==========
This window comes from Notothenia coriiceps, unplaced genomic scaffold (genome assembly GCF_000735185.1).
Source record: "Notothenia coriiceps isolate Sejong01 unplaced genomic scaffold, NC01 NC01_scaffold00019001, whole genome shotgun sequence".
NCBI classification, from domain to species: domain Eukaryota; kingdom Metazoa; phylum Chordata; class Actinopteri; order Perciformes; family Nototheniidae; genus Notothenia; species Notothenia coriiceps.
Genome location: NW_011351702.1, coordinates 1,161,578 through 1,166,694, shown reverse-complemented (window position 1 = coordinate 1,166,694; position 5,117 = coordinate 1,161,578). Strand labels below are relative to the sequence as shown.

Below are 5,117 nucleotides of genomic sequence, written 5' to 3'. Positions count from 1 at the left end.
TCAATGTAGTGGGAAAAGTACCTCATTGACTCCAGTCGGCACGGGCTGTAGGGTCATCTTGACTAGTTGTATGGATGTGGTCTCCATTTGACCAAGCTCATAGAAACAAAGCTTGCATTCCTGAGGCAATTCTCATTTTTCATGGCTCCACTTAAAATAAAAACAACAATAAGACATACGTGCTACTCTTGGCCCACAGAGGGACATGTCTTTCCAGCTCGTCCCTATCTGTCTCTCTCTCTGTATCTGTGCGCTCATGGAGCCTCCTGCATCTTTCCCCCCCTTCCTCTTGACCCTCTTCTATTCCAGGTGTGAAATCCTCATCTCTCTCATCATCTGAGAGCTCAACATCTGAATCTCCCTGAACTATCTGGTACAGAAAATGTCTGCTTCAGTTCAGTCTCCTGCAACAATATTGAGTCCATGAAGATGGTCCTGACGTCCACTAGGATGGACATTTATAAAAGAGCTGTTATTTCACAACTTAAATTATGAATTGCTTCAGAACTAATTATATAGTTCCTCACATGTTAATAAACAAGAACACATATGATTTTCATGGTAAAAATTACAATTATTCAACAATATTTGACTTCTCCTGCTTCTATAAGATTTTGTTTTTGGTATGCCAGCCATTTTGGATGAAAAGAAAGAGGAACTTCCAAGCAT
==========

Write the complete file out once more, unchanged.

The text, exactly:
This window comes from Notothenia coriiceps, unplaced genomic scaffold (genome assembly GCF_000735185.1).
Source record: "Notothenia coriiceps isolate Sejong01 unplaced genomic scaffold, NC01 NC01_scaffold00019001, whole genome shotgun sequence".
NCBI classification, from domain to species: domain Eukaryota; kingdom Metazoa; phylum Chordata; class Actinopteri; order Perciformes; family Nototheniidae; genus Notothenia; species Notothenia coriiceps.
Genome location: NW_011351702.1, coordinates 1,161,578 through 1,166,694, shown reverse-complemented (window position 1 = coordinate 1,166,694; position 5,117 = coordinate 1,161,578). Strand labels below are relative to the sequence as shown.

Below are 5,117 nucleotides of genomic sequence, written 5' to 3'. Positions count from 1 at the left end.
TCAATGTAGTGGGAAAAGTACCTCATTGACTCCAGTCGGCACGGGCTGTAGGGTCATCTTGACTAGTTGTATGGATGTGGTCTCCATTTGACCAAGCTCATAGAAACAAAGCTTGCATTCCTGAGGCAATTCTCATTTTTCATGGCTCCACTTAAAATAAAAACAACAATAAGACATACGTGCTACTCTTGGCCCACAGAGGGACATGTCTTTCCAGCTCGTCCCTATCTGTCTCTCTCTCTGTATCTGTGCGCTCATGGAGCCTCCTGCATCTTTCCCCCCCTTCCTCTTGACCCTCTTCTATTCCAGGTGTGAAATCCTCATCTCTCTCATCATCTGAGAGCTCAACATCTGAATCTCCCTGAACTATCTGGTACAGAAAATGTCTGCTTCAGTTCAGTCTCCTGCAACAATATTGAGTCCATGAAGATGGTCCTGACGTCCACTAGGATGGACATTTATAAAAGAGCTGTTATTTCACAACTTAAATTATGAATTGCTTCAGAACTAATTATATAGTTCCTCACATGTTAATAAACAAGAACACATATGATTTTCATGGTAAAAATTACAATTATTCAACAATATTTGACTTCTCCTGCTTCTATAAGATTTTGTTTTTGGTATGCCAGCCATTTTGGATGAAAAGAAAGAGGAACTTCCAAGCAT